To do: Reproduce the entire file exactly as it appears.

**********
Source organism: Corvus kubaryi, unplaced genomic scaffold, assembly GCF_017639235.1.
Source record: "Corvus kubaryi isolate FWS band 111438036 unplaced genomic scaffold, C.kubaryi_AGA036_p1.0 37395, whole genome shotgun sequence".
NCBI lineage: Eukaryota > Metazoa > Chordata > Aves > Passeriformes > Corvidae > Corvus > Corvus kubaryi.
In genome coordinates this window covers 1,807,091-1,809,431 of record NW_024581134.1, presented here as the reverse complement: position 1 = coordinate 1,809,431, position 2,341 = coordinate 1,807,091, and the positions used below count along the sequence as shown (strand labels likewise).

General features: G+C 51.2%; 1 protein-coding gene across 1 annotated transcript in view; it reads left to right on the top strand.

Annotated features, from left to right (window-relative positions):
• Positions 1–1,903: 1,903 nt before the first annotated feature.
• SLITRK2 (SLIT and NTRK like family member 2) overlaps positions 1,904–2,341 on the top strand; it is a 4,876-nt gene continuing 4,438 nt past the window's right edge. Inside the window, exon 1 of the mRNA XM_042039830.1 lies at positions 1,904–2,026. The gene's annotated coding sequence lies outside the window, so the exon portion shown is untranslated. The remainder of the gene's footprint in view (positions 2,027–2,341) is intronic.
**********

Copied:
Source organism: Corvus kubaryi, unplaced genomic scaffold, assembly GCF_017639235.1.
Source record: "Corvus kubaryi isolate FWS band 111438036 unplaced genomic scaffold, C.kubaryi_AGA036_p1.0 37395, whole genome shotgun sequence".
NCBI lineage: Eukaryota > Metazoa > Chordata > Aves > Passeriformes > Corvidae > Corvus > Corvus kubaryi.
In genome coordinates this window covers 1,807,091-1,809,431 of record NW_024581134.1, presented here as the reverse complement: position 1 = coordinate 1,809,431, position 2,341 = coordinate 1,807,091, and the positions used below count along the sequence as shown (strand labels likewise).

General features: G+C 51.2%; 1 protein-coding gene across 1 annotated transcript in view; it reads left to right on the top strand.

Annotated features, from left to right (window-relative positions):
• Positions 1–1,903: 1,903 nt before the first annotated feature.
• SLITRK2 (SLIT and NTRK like family member 2) overlaps positions 1,904–2,341 on the top strand; it is a 4,876-nt gene continuing 4,438 nt past the window's right edge. Inside the window, exon 1 of the mRNA XM_042039830.1 lies at positions 1,904–2,026. The gene's annotated coding sequence lies outside the window, so the exon portion shown is untranslated. The remainder of the gene's footprint in view (positions 2,027–2,341) is intronic.